The news media of Alabama — particularly the Alabama Media Group/al.com — shamed itself by not defending the First Amendment against its assault by a Shelby County judge.
Granted, the case is as bizarre as the behavior of the blogger involved. But First Amendment cases are a matter of principle, regardless of the individual whose rights are attacked. It is not up to the courts — nor the news media — to determine who deserves First Amendment protection. Freedom of the press is a right of the people, not the news media.
When acting Shelby County Circuit Judge Claud Neilson issued an injunction preventing Legal Schnauzer blogger Roger Shuler from writing about an alleged affair between a former governor’s son and a Republican lobbyist, that was unconstitutional and the state’s news media should have responded quickly.
The injunction was issued before Oct. 3, when Shuler said he was served with the order, and he was arrested on Wednesday, Oct. 23, for violating it. The Reporters Committee for Freedom of the Press wrote about it on Friday, Oct. 25.
But where were the “leading” news sites of Alabama when all this was going on? Absent and silent. The RCFP (a respected media rights watchdog group) reported it, and other bloggers expressed outrage, but a Google News search for four days after the RCFP report turned up nothing else.
Finally, on Tuesday, Oct. 29, the Alabama Media Group posted a story about the case. It was well reported and included the constitutional controversy, but that was as far as it went. No editorial opposition or further comment. AMG, which includes three of the biggest and most distinguished newspapers in the state — the Birmingham News, Mobile Press-Register and Huntsville Times — has allowed this story to die along with Shuler’s First Amendment rights.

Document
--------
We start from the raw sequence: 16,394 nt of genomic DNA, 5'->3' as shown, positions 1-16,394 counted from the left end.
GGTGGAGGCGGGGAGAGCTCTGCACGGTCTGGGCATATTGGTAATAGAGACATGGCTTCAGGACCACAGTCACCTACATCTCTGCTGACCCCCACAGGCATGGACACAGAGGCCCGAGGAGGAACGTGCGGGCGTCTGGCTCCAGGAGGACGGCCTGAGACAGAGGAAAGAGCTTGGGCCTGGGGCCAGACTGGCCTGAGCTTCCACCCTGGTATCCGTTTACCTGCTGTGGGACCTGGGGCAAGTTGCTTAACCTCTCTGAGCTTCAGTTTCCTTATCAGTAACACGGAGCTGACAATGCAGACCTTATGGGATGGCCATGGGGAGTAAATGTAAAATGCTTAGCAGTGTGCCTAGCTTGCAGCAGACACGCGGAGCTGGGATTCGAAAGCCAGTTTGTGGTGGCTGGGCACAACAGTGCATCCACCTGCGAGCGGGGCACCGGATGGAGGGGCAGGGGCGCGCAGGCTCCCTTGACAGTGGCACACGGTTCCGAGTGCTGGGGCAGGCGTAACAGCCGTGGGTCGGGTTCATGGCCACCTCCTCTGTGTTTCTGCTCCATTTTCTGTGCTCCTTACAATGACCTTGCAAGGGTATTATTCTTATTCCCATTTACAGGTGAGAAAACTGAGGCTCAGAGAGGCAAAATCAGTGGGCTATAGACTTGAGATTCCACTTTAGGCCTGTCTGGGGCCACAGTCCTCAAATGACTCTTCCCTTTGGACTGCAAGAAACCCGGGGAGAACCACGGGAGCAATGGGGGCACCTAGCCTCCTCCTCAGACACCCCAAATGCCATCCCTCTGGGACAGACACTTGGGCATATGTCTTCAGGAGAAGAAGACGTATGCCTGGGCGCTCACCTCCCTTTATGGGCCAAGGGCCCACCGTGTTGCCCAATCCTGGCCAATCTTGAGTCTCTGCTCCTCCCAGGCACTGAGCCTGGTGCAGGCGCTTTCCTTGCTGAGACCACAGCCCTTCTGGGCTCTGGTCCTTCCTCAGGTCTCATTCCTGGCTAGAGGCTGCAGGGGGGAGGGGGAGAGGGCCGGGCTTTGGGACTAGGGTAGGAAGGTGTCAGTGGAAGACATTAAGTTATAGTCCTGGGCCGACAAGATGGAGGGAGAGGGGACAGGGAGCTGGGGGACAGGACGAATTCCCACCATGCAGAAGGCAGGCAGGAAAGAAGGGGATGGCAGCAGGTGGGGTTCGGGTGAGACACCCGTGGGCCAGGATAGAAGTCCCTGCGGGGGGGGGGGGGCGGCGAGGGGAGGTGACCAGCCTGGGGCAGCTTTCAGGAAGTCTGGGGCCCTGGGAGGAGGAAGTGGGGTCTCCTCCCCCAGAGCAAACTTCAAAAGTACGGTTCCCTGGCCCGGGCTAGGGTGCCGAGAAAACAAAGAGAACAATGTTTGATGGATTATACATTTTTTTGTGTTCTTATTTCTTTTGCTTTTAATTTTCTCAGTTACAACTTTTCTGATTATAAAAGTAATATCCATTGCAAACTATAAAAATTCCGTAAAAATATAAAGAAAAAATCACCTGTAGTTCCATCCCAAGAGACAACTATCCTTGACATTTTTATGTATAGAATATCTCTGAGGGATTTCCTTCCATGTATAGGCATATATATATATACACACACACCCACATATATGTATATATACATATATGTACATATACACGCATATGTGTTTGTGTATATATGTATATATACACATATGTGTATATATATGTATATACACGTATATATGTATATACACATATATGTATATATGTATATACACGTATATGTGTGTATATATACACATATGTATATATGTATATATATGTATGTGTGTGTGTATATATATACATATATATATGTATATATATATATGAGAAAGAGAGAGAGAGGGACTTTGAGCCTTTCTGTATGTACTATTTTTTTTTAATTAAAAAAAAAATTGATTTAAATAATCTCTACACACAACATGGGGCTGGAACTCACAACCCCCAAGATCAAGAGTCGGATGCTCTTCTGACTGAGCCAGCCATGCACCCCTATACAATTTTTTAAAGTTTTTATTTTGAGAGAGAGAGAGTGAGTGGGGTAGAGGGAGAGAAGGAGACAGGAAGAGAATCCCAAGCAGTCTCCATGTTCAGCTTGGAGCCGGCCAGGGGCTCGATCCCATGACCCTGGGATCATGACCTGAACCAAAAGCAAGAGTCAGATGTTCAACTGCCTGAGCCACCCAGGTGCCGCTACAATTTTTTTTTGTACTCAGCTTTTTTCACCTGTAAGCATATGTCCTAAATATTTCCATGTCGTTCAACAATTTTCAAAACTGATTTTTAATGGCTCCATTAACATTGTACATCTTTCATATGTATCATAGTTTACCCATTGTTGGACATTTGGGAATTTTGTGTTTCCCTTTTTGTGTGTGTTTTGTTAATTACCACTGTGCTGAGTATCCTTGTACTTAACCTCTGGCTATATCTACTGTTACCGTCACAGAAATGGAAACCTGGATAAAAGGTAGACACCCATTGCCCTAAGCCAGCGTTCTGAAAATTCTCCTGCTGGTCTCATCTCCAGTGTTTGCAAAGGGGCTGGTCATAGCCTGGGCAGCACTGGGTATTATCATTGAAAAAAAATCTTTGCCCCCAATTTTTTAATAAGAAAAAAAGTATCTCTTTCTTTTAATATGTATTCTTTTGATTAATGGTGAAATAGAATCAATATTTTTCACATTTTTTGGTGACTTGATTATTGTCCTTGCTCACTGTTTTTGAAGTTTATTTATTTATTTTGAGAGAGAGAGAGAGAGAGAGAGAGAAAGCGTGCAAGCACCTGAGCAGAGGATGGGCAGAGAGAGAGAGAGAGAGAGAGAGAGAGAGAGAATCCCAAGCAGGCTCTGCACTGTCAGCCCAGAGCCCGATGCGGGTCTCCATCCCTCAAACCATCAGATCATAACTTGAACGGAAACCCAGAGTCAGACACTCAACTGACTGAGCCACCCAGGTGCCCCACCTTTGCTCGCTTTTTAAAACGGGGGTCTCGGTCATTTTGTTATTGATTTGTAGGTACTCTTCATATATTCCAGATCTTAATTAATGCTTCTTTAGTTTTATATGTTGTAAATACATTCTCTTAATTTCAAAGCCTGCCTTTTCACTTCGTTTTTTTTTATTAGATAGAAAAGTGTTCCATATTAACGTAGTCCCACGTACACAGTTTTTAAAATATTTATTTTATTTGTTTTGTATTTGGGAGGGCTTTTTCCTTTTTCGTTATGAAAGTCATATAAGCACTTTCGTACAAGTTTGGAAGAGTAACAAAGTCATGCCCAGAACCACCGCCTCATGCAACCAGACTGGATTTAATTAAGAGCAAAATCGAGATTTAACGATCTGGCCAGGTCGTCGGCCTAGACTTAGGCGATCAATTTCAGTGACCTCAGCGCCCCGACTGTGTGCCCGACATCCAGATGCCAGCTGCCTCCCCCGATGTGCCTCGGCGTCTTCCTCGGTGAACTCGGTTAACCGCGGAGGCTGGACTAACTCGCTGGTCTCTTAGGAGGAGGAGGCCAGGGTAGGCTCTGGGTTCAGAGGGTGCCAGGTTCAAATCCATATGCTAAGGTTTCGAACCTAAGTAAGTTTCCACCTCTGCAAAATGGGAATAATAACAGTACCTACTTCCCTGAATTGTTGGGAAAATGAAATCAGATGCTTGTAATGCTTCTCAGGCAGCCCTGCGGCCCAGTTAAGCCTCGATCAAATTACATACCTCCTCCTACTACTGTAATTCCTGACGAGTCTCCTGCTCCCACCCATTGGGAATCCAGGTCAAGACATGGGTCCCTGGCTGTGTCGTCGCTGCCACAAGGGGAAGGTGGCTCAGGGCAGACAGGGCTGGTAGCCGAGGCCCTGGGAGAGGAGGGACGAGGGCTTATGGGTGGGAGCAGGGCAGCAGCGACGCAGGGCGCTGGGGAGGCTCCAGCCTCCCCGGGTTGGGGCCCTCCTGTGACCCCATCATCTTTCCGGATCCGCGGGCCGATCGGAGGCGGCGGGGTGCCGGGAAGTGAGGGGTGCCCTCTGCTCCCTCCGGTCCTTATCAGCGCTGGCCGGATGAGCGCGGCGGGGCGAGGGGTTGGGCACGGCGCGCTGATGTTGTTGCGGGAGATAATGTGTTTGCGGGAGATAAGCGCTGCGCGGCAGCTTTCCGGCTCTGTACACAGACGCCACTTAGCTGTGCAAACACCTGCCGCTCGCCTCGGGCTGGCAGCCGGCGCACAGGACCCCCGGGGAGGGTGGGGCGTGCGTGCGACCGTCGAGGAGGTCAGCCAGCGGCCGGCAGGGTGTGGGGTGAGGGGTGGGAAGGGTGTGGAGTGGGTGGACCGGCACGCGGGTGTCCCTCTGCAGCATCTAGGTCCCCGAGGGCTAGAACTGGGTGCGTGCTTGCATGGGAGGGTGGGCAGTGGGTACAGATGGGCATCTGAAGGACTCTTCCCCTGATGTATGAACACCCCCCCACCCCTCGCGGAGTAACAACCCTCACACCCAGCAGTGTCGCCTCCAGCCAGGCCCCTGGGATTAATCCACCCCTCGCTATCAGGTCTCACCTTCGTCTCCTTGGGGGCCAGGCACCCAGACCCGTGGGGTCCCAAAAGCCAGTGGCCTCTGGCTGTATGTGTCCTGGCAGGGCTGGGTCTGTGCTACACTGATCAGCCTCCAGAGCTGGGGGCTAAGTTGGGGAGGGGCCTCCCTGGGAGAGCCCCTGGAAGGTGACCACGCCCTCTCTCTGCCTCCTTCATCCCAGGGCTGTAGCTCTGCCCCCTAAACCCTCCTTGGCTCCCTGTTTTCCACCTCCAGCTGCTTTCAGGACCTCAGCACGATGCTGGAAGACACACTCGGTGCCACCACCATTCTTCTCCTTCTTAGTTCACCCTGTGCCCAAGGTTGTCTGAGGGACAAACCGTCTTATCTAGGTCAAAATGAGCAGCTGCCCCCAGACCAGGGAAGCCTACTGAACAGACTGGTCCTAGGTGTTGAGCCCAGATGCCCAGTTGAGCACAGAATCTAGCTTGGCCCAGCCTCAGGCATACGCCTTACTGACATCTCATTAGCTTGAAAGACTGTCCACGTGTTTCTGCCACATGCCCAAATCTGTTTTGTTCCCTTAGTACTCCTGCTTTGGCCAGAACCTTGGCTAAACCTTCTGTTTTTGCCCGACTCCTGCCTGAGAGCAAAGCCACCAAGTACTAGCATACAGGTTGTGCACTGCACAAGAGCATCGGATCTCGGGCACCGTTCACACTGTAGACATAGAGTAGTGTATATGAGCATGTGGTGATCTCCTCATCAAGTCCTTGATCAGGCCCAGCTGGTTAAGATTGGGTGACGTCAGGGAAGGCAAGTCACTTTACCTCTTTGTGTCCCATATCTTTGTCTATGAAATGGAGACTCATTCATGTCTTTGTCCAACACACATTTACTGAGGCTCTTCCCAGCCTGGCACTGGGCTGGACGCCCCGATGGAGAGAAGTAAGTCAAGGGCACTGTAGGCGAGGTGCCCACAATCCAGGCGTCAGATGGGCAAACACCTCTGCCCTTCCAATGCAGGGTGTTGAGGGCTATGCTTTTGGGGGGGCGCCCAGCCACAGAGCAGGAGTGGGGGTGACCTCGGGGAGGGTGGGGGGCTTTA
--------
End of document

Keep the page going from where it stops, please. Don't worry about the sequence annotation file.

(Note: Daily visits to the al.com search page for “Shuler” produced nothing until the Oct. 29 article. A more recent search referred to an article under “Clay, AL community news” on Oct. 28, and one under “Pelham local impact” on Oct. 25. However, both articles share the heading used by the Oct. 29 article, and a link to those pages does not show an article on the day in question, so I am taking that for a glitch.)
Other state newspapers do not fare well, either. Neither the Montgomery Advertiser nor the Tuscaloosa News have reported or commented on this. Even the Shelby County Reporter, a lively community newspaper that covers Neilson’s court, did not post an article until Oct. 29.
This silence by the state’s newspapers is deplorable and sets a poor example for the next generation of journalists. The political motivations of Judge Neilson’s actions — granting an unconstitutional prior restraint to Bob Riley Jr., the former governor’s son — are apparent.
In a state like Alabama, where political dirty tricks and insider networks poison state politics, it’s even more scary. When shady state political leaders see something like this happening, with no legal or media response, you wonder if they consider this another trick to add to the bag in dealing with critics and opponents.
People argue that Shuler’s actions in flaunting a judge’s order deserve arrest and imprisonment, but that misses the point. The restraining order that created this circus should not have been issued, period.
The traditional recourse for someone like Riley Jr. is to sue Shuler for libel. If Shuler is the journalistic disaster he claims, Riley can sue him and add financial bankruptcy to the ethical bankruptcy he alleges concerning Shuler.
That is the correct remedy, not issuing restraining orders before things are written. Such judicial overreach creates a “chilling effect” on public debate that certainly is convenient for state politicians, but defies decades of Supreme Court precedent. You blew it, Judge Neilson.
And until the state’s newspapers step forward and do their part to defend the First Amendment that protects their right to publish, they are just as complicit by their silence.
In an Internet age, where the speed of news transmission and the breadth of news contributors have both exploded, all journalists must hold on to such enduring foundational treasures against all threats. It is our duty.